Thursday, February 5, 2009

Let there be light, and plenty of it!

For quite sometime I have been thinking of adding a light meter to measure the intensity of the light my plant's are receiving. This meter cost a little over twenty dollars, but I think it will be money well spent.

As an example, tomatoes need a medium light level with minimum of 1,000 to 2,000 foot candles to produce fruit. Both of my fluorescent fixtures measure slightly over 2,000 foot candles at leaf level. So, with a photoperiod of 16 hours under my fluorescent lighting, tomatoes will receive in excess of 32,000 foot candle hours.

With a level less than 20,000 they would most likely not produce fruit, and a level in excess of 50,000 would be a waste of energy. Interesting indeed.

My nutrient test has only been in progress for three days, however, the nutrient level is still in the 380 TDS range. Lettuce should be between 560-800. Although I can not see any problem with the plants, I intend to use more than the recommend amount for the next batch I mix. These nutrients, though economical, are not as economical as I was lead to believe.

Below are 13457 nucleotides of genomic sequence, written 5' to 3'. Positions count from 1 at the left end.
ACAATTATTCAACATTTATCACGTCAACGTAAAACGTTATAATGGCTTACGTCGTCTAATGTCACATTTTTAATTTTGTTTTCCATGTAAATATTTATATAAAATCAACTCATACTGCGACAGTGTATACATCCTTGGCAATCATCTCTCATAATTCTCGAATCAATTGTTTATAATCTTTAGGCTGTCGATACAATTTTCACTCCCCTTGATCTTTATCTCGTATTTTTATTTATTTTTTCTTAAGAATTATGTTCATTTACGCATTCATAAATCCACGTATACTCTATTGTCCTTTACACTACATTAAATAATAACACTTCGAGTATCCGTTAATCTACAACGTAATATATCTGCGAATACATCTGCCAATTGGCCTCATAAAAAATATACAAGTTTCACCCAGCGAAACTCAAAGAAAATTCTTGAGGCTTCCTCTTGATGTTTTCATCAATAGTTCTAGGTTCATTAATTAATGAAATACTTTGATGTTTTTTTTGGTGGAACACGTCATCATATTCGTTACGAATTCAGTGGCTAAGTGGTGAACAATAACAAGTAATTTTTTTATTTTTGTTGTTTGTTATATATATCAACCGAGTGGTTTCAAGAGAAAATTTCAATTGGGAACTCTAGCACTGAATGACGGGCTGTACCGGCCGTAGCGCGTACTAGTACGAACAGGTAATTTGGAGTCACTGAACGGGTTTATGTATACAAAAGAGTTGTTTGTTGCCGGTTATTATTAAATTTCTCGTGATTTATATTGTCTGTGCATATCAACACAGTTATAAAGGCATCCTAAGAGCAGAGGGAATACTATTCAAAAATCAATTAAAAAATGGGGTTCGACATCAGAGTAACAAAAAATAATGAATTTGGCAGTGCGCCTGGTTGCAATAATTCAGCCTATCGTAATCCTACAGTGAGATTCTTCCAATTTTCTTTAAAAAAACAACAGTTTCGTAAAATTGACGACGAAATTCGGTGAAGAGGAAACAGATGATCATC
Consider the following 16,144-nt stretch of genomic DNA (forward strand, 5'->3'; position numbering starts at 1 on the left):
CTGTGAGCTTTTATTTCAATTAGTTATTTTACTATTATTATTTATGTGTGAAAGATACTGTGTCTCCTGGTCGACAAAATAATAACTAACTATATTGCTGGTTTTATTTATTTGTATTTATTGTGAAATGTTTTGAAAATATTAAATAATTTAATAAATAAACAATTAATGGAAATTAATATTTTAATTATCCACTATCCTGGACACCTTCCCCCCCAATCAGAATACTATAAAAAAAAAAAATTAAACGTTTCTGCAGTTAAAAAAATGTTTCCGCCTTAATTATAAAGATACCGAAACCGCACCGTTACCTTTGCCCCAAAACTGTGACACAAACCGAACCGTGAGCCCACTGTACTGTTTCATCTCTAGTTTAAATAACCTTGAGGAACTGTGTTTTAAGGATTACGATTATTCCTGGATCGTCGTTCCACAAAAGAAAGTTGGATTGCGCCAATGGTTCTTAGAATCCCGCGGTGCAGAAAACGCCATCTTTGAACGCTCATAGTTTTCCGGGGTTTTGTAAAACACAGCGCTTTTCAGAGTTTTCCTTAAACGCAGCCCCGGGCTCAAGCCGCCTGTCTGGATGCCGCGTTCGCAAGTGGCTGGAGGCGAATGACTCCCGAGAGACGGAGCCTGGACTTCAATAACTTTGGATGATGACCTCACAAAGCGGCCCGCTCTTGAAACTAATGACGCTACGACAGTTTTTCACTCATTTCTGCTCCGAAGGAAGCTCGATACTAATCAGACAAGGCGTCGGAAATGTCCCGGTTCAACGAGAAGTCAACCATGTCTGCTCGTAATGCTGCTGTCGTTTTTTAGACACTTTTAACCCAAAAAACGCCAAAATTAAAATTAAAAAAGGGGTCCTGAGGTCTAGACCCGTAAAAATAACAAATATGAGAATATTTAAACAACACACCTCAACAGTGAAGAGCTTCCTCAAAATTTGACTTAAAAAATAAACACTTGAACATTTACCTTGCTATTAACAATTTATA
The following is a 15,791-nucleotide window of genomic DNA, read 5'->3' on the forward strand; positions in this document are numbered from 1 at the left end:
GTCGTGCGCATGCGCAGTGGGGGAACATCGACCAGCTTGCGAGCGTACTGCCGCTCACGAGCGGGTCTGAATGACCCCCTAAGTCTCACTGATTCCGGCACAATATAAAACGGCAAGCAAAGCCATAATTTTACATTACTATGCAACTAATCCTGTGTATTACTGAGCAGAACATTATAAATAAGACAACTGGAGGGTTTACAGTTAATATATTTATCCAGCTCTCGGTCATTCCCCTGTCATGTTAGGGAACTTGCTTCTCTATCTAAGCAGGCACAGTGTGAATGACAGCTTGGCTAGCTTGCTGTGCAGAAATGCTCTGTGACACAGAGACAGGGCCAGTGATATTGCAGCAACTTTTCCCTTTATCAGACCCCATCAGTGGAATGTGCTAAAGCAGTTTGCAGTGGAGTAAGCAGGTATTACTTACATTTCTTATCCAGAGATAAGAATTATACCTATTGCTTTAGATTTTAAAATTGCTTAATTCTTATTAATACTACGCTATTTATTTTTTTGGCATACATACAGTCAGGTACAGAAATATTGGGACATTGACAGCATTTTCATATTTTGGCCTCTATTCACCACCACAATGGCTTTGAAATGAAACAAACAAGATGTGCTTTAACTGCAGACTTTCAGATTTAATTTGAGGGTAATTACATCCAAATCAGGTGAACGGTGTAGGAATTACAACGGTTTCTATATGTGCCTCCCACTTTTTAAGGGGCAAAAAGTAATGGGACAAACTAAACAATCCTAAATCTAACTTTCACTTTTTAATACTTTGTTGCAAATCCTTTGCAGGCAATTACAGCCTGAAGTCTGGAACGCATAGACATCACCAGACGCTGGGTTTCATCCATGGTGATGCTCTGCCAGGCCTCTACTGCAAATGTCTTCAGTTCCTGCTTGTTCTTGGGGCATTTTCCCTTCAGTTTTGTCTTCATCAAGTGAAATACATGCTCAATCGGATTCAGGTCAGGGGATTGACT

I doubt that I will be buying more nutrients from the person who sold me these nutrients on ebay though. I found a commercial manufacturer who will sell me small batches of nutrients for a reasonable price. This company provides the hydroponic nutrients for the Epcot Center, and has been providing hydroponic nutrients for more than forty years.

I had a nice chat with the owner and he agrees that liquid nutrients are a rip off. Also, liquid nutrients have a shelf life of one year, and I have found that to be true. Dry nutrients kept in a cool dry location will last indefinitely. It is much more convenient to store a small bag than several gallon jugs. Well, that's what the learning process is all about.

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